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Issues of the Day 400 ppm: Our Carbon Addiction Takes Us to a New High
 

The Scripps Oceanographic Institute reports that “On May 9, 2013 the daily mean concentration of carbon dioxide in the atmosphere of Mauna Loa, Hawaii, surpassed 400 parts per million (ppm) for the first time since measurements began in 1958.”  


Keeping CO2 levels beneath 400 ppm was regarded as essential to confining global warming to two degrees Celsius, which many scientists believe is the ceiling beyond which climate change will become widespread and entail severe impacts.


Accordingly, reaching this threshold marks a new high in human impacts on the planetary environment: 
Carbon dioxide (CO2) is the leading greenhouse gas (GHG) and its presence in the atmosphere has been increasing since measurement began. The rise in CO2 levels is due to the increase in the use of fossil fuels – gas, coal, oil –by industry and for transportation. The fossil record suggests that the atmosphere has not known such levels of CO2 in at least three million years.


That goal of containing global warming to two degrees may now be out of reach as a result of breaking the 400 ppm threshold. Significantly, many scientists  believe that even this level of CO2 is excessive since “two degrees [of temperature rise] is actually too much for ecosystems,” according to Thomas Lovejoy, a leading expert in biodiversity, writing in The New York Times last January.  

 

Long-Term Effects


What are the long-term effects that the CO2 increase portends? The question is no longer hypothetical. According to NASA, the US National Aeronautics and Space Administration,


Global climate change has already had observable effects on the environment. Glaciers have shrunk, ice on rivers and lakes is breaking up earlier, plant and animal ranges have shifted and trees are flowering sooner.

Effects that scientists had predicted in the past would result from global climate change are now occurring: loss of sea ice, accelerated sea level rise and longer, more intense heat waves.


NASA, based on findings of the Intergovernmental Panel on Climate Change (IPCC), anticipates the following future effects of global warming:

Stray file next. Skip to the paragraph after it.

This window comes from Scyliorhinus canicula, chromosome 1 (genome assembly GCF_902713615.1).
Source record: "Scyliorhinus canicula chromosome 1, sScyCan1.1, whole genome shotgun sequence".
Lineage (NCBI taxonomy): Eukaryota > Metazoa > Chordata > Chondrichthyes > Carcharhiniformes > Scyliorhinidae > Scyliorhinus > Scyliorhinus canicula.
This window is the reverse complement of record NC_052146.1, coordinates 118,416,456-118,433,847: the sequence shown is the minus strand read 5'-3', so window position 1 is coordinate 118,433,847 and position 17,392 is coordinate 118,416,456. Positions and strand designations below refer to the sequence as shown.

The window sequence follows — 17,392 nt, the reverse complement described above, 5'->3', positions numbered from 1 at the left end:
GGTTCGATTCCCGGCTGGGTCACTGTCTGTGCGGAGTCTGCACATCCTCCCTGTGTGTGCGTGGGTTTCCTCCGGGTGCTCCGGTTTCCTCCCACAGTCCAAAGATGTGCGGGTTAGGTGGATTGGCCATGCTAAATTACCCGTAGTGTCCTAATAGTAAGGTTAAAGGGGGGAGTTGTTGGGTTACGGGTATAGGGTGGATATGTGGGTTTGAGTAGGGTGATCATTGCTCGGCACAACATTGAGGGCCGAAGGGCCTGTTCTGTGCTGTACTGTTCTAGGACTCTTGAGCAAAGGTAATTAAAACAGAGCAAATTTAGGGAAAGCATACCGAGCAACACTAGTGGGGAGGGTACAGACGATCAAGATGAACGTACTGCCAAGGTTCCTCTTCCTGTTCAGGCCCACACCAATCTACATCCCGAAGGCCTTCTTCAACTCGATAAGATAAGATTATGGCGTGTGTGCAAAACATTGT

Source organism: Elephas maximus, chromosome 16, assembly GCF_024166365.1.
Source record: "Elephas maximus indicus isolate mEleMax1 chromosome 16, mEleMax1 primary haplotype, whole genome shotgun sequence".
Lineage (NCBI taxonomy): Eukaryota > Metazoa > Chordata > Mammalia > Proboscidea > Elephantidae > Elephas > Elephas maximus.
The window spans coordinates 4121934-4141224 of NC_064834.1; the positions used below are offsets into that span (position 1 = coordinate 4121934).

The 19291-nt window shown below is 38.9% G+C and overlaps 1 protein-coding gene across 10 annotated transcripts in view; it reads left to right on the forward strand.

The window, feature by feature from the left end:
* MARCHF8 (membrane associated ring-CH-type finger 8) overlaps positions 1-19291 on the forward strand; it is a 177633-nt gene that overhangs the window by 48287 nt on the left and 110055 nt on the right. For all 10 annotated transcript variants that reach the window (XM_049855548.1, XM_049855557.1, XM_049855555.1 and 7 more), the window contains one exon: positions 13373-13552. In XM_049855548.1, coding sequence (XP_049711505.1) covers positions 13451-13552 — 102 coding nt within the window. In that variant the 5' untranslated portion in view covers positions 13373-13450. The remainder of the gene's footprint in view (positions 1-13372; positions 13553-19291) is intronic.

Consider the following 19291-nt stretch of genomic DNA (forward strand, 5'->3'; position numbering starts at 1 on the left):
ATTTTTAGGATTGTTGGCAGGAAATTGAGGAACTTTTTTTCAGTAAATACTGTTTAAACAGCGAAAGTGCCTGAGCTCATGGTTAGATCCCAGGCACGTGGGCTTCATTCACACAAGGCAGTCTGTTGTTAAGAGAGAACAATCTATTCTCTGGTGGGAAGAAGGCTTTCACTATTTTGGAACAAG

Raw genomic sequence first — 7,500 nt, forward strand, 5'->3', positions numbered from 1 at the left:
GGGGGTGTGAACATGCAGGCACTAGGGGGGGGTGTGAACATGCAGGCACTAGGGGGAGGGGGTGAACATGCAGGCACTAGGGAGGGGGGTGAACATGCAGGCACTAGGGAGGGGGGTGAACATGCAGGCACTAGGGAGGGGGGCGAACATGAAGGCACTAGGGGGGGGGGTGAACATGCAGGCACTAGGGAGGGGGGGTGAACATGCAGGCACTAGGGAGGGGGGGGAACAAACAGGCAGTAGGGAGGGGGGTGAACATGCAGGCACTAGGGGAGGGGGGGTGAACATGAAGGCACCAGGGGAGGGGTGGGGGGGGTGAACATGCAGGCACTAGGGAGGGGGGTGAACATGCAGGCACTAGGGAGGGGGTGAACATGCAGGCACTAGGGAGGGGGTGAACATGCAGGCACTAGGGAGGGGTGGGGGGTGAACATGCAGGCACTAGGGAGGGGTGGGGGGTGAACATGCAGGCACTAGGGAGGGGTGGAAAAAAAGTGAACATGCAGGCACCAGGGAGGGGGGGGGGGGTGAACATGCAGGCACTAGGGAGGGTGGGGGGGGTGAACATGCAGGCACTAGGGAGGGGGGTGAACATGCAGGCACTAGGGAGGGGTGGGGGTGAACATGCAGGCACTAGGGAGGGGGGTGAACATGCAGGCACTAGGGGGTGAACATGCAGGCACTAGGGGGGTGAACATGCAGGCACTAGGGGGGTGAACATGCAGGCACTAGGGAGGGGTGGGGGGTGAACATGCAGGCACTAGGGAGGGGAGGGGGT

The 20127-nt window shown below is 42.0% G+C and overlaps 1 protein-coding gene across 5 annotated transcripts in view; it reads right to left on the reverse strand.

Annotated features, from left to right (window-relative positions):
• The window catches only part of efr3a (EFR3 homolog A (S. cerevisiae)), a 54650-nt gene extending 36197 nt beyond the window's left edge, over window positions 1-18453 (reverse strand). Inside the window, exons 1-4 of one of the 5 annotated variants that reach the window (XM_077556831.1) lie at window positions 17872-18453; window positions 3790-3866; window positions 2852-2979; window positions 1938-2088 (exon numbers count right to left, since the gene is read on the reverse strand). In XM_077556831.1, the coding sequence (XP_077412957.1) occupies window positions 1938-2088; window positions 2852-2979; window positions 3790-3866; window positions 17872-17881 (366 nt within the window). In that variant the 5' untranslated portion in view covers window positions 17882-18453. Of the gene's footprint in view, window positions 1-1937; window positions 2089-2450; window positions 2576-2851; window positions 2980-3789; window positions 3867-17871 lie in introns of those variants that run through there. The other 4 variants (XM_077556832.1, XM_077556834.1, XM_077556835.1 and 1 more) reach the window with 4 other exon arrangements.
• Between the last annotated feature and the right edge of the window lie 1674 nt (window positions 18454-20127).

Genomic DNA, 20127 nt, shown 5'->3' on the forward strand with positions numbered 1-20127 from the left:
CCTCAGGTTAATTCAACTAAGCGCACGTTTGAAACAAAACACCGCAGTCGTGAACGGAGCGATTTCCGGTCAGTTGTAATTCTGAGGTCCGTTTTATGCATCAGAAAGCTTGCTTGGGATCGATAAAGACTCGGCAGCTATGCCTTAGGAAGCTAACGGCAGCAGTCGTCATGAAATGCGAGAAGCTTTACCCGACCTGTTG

Phenomenon

Contraction of snow cover areas, increased thaw in permafrost regions, decrease in sea ice extent

Likelihood

Virtually certain

Increased frequency of hot extremes, heat waves and heavy precipitation

Very likely to occur

Increase in tropical cyclone intensity

Likely to occur

Precipitation increases in high latitudes

Very likely to occur

Precipitation decreases in subtropical land regions

Very likely to occur

Decreased water resources in many semi-arid areas, including western U.S. and Mediterranean basin

High confidence

 

Implications


In terms of health effects alone, the IPCC writes: “Evidence has grown that climate change already contributes to the global burden of disease and premature deaths. Climate change plays an important role in the spatial and temporal distribution of malaria, dengue, tick-borne diseases, cholera and other diarrheal diseases; is affecting the seasonal distribution and concentrations of some allergenic pollen species; and has increased heat-related mortality.”


With respect to  food, the Commission on Sustainable Agriculture and Climate Change reports that “Food insecurity and climate change are already inhibiting human well-being and economic growth throughout the world and these problems are poised to accelerate.” Changing crop patterns, shifts in plant and animal ranges, and fluctuations from the norm in precipitation and water supplies are among the factors that will lead to rising food insecurity, especially in Africa and other developing areas.

 

Human settlement is concentrated in many coastal areas and sea level rise and inundations affecting islands, delta and other low-lying areas are already manifesting themselves. 


Species loss and habitat disruption and ecosystem failure, for example in the polar region and reef systems, are also of growing concern. Damage to fisheries have already become evident as acidification and warming of the oceans takes place.


Economic Costs


The economic costs of adapting to climate change, mitigating the effects of these changes and funding relief, recovery and rehabilitation efforts due to an increase in the number of disasters and extreme weather events are likely to be overwhelming.


Climate change driven by GHGs is among one of the several engines that are altering not only society but the physical planet as well. Prominent geologists and other earth scientists are now pushing for the formalization of the term anthropocene as a unit of the Geological Time Scale marking the fundamental modifications of the planet that have taken place since the Industrial Revolution two hundred years ago. Most of that change has occurred in the last several decades.


Beyond Awareness to Decisive Action


Awareness of the perils of climate change  is nearly universal in the scientific community with even former skeptics endorsing this consensus. Many if not most policy makers have accepted this consensus. However, international leaders, particularly those of the chief  CO2 emitters, the US and China,have not committed to taking the necessary steps to roll back the greenhouse gases time bomb.


At 440 ppm of atmospheric CO2, the clock is ticking. Opportunities to avoid severe impacts will decrease the more we wait. 


© Yosef Gotlieb, . All rights reserved